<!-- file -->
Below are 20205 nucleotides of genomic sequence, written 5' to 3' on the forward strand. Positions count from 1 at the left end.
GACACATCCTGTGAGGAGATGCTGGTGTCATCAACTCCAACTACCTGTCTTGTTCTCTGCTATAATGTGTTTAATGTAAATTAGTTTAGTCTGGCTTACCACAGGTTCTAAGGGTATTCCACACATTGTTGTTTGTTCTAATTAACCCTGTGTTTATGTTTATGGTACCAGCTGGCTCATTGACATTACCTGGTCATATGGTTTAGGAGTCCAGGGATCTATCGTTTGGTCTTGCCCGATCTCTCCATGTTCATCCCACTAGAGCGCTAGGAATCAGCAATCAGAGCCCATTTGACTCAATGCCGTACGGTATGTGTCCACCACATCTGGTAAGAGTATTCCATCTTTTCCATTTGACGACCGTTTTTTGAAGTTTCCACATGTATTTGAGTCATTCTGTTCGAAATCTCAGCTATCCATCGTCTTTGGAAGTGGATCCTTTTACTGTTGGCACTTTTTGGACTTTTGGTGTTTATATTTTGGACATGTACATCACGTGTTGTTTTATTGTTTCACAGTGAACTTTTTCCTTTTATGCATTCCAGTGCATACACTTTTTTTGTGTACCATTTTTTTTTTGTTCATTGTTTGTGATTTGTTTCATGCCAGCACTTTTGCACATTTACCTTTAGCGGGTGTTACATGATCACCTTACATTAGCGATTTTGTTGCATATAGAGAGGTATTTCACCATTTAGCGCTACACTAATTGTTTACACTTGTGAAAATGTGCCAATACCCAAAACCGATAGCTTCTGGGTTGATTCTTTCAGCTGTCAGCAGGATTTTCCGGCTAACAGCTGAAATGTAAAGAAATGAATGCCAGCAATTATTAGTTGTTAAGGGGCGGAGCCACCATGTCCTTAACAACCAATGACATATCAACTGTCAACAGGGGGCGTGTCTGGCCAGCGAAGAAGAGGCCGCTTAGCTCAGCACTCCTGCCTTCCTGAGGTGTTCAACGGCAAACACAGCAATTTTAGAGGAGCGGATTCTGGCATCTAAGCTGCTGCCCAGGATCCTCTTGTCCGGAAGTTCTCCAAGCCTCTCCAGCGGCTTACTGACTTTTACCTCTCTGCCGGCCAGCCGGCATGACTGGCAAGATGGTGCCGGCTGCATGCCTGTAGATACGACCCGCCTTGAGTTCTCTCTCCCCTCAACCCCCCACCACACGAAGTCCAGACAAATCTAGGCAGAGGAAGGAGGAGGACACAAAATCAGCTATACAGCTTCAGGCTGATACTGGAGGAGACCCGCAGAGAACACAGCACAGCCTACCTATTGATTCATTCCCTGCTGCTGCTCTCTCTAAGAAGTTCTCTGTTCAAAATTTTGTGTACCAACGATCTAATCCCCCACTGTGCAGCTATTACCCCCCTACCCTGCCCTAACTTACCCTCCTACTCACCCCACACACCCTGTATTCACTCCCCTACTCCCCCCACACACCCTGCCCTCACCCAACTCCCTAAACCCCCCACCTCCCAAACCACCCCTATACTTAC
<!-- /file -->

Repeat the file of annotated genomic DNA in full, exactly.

Below are 20205 nucleotides of genomic sequence, written 5' to 3' on the forward strand. Positions count from 1 at the left end.
GACACATCCTGTGAGGAGATGCTGGTGTCATCAACTCCAACTACCTGTCTTGTTCTCTGCTATAATGTGTTTAATGTAAATTAGTTTAGTCTGGCTTACCACAGGTTCTAAGGGTATTCCACACATTGTTGTTTGTTCTAATTAACCCTGTGTTTATGTTTATGGTACCAGCTGGCTCATTGACATTACCTGGTCATATGGTTTAGGAGTCCAGGGATCTATCGTTTGGTCTTGCCCGATCTCTCCATGTTCATCCCACTAGAGCGCTAGGAATCAGCAATCAGAGCCCATTTGACTCAATGCCGTACGGTATGTGTCCACCACATCTGGTAAGAGTATTCCATCTTTTCCATTTGACGACCGTTTTTTGAAGTTTCCACATGTATTTGAGTCATTCTGTTCGAAATCTCAGCTATCCATCGTCTTTGGAAGTGGATCCTTTTACTGTTGGCACTTTTTGGACTTTTGGTGTTTATATTTTGGACATGTACATCACGTGTTGTTTTATTGTTTCACAGTGAACTTTTTCCTTTTATGCATTCCAGTGCATACACTTTTTTTGTGTACCATTTTTTTTTTGTTCATTGTTTGTGATTTGTTTCATGCCAGCACTTTTGCACATTTACCTTTAGCGGGTGTTACATGATCACCTTACATTAGCGATTTTGTTGCATATAGAGAGGTATTTCACCATTTAGCGCTACACTAATTGTTTACACTTGTGAAAATGTGCCAATACCCAAAACCGATAGCTTCTGGGTTGATTCTTTCAGCTGTCAGCAGGATTTTCCGGCTAACAGCTGAAATGTAAAGAAATGAATGCCAGCAATTATTAGTTGTTAAGGGGCGGAGCCACCATGTCCTTAACAACCAATGACATATCAACTGTCAACAGGGGGCGTGTCTGGCCAGCGAAGAAGAGGCCGCTTAGCTCAGCACTCCTGCCTTCCTGAGGTGTTCAACGGCAAACACAGCAATTTTAGAGGAGCGGATTCTGGCATCTAAGCTGCTGCCCAGGATCCTCTTGTCCGGAAGTTCTCCAAGCCTCTCCAGCGGCTTACTGACTTTTACCTCTCTGCCGGCCAGCCGGCATGACTGGCAAGATGGTGCCGGCTGCATGCCTGTAGATACGACCCGCCTTGAGTTCTCTCTCCCCTCAACCCCCCACCACACGAAGTCCAGACAAATCTAGGCAGAGGAAGGAGGAGGACACAAAATCAGCTATACAGCTTCAGGCTGATACTGGAGGAGACCCGCAGAGAACACAGCACAGCCTACCTATTGATTCATTCCCTGCTGCTGCTCTCTCTAAGAAGTTCTCTGTTCAAAATTTTGTGTACCAACGATCTAATCCCCCACTGTGCAGCTATTACCCCCCTACCCTGCCCTAACTTACCCTCCTACTCACCCCACACACCCTGTATTCACTCCCCTACTCCCCCCACACACCCTGCCCTCACCCAACTCCCTAAACCCCCCACCTCCCAAACCACCCCTATACTTAC